The War Room

Jan 2018


“The key is not to prioritize what’s on your schedule, but to schedule your priorities.”

– Stephen Covey


“Nothing focuses your mind quite like flying a jet. That’s one reason NASA requires that astronauts fly T-38s: it forces us to concentrate and prioritize in some of the same ways we need to in a rocket ship.”

– Chris Hadfield, Astronaut


I once had a meeting that changed the way I worked and by extension, my life.

It was in the offices of one of the world’s best private equity firms, Lazard. They wanted to invest in my tiny software company. I remember the meeting clearly because it was the first time I had ever been completely blown away by how professional someone was.

The meeting started at 11am sharp and I walked into one of the flashiest offices I had ever seen, where I was greeted by 3 people wearing suits. One was the Partner and the other 2 were “technology experts” with PHD’s in Computer Science. We walked into an office and immediately the partner took out a folder with screenshots of all of our competitors and proceeded to ask me questions about them for the next couple of hours.

The market and insight questions would come from the partner (what I thought of competitors, how this particular market worked, what the margins of companies were etc). And the technical questions would come from the PHDs (how our technology worked, why I built things in this way, how the math functioned etc). Because I was simultaneously the main engineer and the main founder, I was the one who was supposed to know everything.

The meeting ended and the partner took me on a tour of their offices. Everything looked amazing, but one room stood out to me in particular. It was a makeshift conference room that had an entire wall filled with nothing but business cards. There would have been nearly a thousand stuck to that wall in the room. I asked the partner what it was and he said it was their war room.

On the business cards, there was everything from party planners to journalists, software engineers to corporate executives to speakers, experts to singers to removalists, interior decorators to painters. Almost every profession I could think of, there was someone on that wall who could do it. Even specialists like box printers and steel manufacturers; suit tailors, carpenters, plumbers, shoe repairs; locksmiths and private plane hire.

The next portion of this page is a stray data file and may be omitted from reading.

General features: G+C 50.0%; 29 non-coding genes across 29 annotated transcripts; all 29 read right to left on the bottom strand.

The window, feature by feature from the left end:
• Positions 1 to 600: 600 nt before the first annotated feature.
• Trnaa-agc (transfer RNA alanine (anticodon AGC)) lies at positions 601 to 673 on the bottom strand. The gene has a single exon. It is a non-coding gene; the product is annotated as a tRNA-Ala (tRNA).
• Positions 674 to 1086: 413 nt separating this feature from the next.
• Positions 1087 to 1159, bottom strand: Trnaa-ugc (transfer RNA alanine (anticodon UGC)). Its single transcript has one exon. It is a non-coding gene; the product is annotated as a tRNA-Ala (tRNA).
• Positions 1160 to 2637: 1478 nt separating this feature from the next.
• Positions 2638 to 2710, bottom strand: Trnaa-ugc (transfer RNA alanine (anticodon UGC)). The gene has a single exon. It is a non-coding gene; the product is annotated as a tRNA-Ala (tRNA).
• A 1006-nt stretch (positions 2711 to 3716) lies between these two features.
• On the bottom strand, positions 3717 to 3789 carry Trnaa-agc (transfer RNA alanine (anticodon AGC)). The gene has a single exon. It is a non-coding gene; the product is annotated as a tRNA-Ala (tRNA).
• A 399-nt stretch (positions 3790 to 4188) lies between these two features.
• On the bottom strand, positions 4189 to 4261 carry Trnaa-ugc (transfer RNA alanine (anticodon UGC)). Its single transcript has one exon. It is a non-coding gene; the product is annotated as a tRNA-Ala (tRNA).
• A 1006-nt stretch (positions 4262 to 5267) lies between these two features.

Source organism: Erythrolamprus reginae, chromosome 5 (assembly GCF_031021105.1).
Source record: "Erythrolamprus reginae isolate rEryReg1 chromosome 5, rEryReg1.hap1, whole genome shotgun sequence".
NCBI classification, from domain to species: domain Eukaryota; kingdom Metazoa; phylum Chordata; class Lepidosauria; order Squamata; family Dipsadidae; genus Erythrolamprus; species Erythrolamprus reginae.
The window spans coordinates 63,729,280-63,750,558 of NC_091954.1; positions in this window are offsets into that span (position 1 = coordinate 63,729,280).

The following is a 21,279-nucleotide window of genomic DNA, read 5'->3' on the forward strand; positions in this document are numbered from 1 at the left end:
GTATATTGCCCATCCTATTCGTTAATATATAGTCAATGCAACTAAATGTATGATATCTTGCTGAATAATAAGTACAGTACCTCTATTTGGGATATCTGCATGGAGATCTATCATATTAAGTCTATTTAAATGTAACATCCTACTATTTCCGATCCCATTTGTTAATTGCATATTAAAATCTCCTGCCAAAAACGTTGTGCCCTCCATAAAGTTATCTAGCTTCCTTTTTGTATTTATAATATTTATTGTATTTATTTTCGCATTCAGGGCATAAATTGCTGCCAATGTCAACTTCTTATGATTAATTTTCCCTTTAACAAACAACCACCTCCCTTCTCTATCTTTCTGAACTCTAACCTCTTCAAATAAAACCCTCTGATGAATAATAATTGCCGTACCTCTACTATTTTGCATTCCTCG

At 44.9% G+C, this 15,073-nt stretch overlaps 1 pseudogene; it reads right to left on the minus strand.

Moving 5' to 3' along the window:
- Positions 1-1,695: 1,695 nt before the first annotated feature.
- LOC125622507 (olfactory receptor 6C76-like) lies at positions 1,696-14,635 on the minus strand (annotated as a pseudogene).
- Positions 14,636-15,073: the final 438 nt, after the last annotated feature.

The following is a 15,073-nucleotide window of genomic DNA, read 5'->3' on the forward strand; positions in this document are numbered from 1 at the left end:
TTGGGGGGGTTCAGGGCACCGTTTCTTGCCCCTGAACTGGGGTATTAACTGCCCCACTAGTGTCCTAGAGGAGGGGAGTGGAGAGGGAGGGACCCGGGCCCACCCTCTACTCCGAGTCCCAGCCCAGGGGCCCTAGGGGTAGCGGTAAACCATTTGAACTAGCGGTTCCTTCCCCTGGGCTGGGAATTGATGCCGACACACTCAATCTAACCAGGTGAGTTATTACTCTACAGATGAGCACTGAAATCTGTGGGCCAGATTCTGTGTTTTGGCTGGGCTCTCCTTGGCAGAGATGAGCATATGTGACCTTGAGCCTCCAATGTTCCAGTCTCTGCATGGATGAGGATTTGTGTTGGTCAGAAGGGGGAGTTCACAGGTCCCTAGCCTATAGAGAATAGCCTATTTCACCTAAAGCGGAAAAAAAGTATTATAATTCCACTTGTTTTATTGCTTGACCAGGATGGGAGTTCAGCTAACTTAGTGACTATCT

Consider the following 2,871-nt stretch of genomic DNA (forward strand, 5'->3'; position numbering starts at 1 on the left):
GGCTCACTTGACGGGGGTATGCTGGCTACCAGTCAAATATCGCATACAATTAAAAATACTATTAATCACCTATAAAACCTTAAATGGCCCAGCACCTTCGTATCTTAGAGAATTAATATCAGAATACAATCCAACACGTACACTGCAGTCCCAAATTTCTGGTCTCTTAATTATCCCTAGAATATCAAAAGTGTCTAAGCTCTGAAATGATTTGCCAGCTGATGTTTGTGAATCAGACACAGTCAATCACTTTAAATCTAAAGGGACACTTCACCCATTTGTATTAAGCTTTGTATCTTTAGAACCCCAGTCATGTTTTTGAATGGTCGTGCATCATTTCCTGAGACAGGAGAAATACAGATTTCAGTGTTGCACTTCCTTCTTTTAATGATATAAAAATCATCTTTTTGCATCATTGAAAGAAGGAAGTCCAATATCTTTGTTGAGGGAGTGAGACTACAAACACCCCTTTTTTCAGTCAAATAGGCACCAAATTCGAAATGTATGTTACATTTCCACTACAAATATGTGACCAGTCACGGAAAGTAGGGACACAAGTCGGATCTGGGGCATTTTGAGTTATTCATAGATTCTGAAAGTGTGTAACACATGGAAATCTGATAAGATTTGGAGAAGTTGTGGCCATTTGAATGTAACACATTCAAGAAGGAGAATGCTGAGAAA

But they weren’t just people who could do it. These were people the firm believed were the best in their fields. Here they were, all together in one place, pre-vetted by the firm.

I asked what the point of a room like that was. He said that every time an entrepreneur faces a problem, the executives of Lazard take them into the room and talk through it with them and make a plan.

They then find someone from the wall who is an expert at fixing their problem and make an introduction. There wasn’t a problem an entrepreneur could face that they didn’t already know someone who could solve it for them. And was the best at solving it.

They didn’t just make sure they invested in the best entrepreneurs. They made sure those entrepreneurs were always surrounded by the best people. And they believed there was such a thing as the best officer cleaner and best carpenter as well as best executive and best software engineers.

I then asked why they did that and I never forgot what he said. When I think about it now, it reminds me of an episode of Ray Donovan.

He said that the easiest way for a company not to live up to its full potential is when the entrepreneur can’t focus on growing their company to its full potential. That entrepreneurs are the lifeblood of their businesses, but they are generalists and problem solvers which is their biggest strength but also their biggest weakness.

Because entrepreneurs try to do everything, they often focus on the wrong things and end up getting distracted. The most common mistake is the entrepreneur tries to do much and ends up conflating the amount of work being done with the quality of work being done.

By having a room full of business cards of people who can fix any problem, the entrepreneur can always focus on the most important thing happening at their company. They never get distracted or micromanage because there is always someone better than them who can be called upon to solve their problem.

The way to get more done isn’t to do more, it’s to do less but to focus on more important things. It’s to give up control and let other people who are better than you do as much for you as they can, so you can do the best for your company as you can. It allows the entrepreneur to become the best entrepreneur they can be.

And that was the lesson I took away from that meeting, that day, many years ago. To do your best at something, you have to only focus on the things that matter most.